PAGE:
On the palm-fringed islands of the San Blas Archipelago, off the southern Caribbean coast of Panama, live the Kuna Indians. Fiercely independent and 40,000-strong, the Kuna have long maintained and defended their traditions of fishing, farming and trading coconuts with the Colombian schooners that ply the waters.

The modern age arrived in the San Blas in the ’70s when cruise ships first began visiting. The Kuna women soon learned that the colourful mola textiles that they so dexterously created by hand to adorn their blouses were a valuable commodity. They quickly developed a mind for business, and today it is the women who make the money in many Kuna families.

While there is little in the way infrastructure for tourism, a few resourceful Kuna have developed low-key family-run resorts on some of the islands. By staying with a family, you are naturally involved in the happenings of daily life and are accepted as guests in the village.

One of these is Isla Uaguitupo, little more than a grassy knoll covered in palm tree – not far from the main island of Achutupu and the mainland, the island so small there are only a handful of families living here. Palm-thatched homes crowd one end, while Dolphin Island Lodge, consisting of native-style bungalows, and the host family fill the other.

There is little to do on Isla Uaguitupo, apart from swing lazily in a hammock reading a book, chat to travellers or watch molas being made. With deft needlework, the hands of one local woman dance over her latest mola as she bends low in the dim light of a kerosene lantern to sew. Greens, blues and bright yellows combine in a complicated series of overlaid reverse appliqué, depicting aspects of Kuna life. They are mostly geometrical designs in the molas, but the design often includes animals, flowers, plants, sea, sky, mythological scenes and even modern-day objects like aeroplanes.

Nearby Isla Achutupu is where all the action is. Palm-thatched huts sit cheek to cheek taking up every bit of available land right down to the water’s edge. A maze of laneways wind between homes. In one family hut, a Kuna man enjoys an afternoon siesta in his hammock. It’s thanks to the indigenous people of this part of the world that we have the hammock. The Kuna will not sleep in anything else, and from beams in every hut swing numerous sleeping hammocks of all sizes. Women appear from every nook and cranny bearing molas which are spread out on the ground, like stepping stones of psychedelic colour.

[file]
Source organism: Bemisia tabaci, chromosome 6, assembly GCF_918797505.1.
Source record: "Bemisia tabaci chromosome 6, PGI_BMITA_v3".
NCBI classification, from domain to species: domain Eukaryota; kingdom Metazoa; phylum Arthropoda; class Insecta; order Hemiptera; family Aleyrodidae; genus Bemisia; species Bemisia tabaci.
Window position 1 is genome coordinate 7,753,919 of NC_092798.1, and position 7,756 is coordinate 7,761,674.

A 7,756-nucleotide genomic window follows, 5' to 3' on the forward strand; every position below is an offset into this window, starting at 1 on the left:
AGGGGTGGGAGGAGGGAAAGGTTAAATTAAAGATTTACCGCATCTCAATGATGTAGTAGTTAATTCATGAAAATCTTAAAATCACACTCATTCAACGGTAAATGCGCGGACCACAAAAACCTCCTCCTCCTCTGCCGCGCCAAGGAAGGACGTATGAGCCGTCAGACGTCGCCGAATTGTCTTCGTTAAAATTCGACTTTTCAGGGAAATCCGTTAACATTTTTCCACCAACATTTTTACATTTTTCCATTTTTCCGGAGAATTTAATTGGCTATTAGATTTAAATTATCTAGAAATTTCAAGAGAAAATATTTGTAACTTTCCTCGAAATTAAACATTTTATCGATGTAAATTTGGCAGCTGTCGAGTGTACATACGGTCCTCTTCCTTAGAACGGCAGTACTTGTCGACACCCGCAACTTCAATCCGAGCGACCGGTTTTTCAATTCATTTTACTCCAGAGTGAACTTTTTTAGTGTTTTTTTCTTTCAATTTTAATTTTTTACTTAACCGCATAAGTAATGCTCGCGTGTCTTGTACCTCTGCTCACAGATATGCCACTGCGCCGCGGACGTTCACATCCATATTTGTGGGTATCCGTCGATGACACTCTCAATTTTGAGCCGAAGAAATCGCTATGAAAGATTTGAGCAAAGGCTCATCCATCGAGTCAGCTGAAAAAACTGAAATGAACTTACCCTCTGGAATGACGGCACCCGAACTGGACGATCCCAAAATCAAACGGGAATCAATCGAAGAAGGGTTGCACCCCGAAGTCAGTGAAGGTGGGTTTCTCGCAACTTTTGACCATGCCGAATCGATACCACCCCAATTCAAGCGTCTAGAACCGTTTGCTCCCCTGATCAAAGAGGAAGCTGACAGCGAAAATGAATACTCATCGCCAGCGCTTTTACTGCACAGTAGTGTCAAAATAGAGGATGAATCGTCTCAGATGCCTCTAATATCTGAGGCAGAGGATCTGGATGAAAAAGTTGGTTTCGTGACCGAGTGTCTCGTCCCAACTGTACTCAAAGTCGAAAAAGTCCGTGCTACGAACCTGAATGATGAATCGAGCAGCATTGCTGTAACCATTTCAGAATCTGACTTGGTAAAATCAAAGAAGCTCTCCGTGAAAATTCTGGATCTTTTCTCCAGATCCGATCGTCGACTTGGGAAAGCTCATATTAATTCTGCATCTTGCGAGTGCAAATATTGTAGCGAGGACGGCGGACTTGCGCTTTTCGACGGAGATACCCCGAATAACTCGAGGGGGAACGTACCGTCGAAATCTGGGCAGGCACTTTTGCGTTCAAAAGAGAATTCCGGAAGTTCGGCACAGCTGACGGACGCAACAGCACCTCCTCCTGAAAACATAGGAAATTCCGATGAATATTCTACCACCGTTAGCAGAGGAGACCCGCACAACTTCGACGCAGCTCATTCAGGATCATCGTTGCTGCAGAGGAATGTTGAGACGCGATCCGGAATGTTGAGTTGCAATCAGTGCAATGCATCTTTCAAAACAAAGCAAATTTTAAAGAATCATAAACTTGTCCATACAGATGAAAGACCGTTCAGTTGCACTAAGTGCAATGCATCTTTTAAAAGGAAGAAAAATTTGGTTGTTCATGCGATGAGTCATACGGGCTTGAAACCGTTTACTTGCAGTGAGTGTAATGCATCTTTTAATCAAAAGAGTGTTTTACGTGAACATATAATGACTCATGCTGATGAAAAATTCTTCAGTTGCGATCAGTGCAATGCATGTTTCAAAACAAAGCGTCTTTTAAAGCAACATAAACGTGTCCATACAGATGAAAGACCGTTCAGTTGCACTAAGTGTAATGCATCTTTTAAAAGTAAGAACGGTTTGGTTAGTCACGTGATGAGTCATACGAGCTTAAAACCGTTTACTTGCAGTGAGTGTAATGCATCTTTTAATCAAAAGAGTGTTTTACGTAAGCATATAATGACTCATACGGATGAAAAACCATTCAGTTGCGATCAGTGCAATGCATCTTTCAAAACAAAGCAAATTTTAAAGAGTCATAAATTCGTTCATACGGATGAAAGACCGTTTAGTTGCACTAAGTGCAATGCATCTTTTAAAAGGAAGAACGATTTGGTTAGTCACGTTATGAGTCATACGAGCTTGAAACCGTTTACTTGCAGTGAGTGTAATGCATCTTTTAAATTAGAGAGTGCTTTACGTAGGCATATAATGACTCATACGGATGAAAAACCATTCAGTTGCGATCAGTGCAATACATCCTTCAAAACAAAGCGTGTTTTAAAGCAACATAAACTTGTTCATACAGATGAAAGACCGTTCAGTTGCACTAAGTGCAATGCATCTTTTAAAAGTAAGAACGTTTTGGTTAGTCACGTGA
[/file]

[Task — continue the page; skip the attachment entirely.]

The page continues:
Many of the Kuna are no taller than 5ft (1.5m), and it is believed that they are the smallest humans after the Pygmies. With their nose rings of gold, legs and arms covered in beads and wearing traditional clothing of a zillion different colours, they are outrageously photogenic. But there’s a strict payment policy in force; if you want to take photos, be sure to ask permission first, and negotiate a price in dollars per subject up front. Those business minds won’t miss a trick.

There are 365 islands in the San Blas Archipelago in the Caribbean Sea, off the coast of Panama. Only 45 of the islands are inhabited. Aeroperlas and Turismo Aereo have several daily flights from Panama City’s Albrook Airport to the different islands. Round trip tickets from Panama City are around US$60.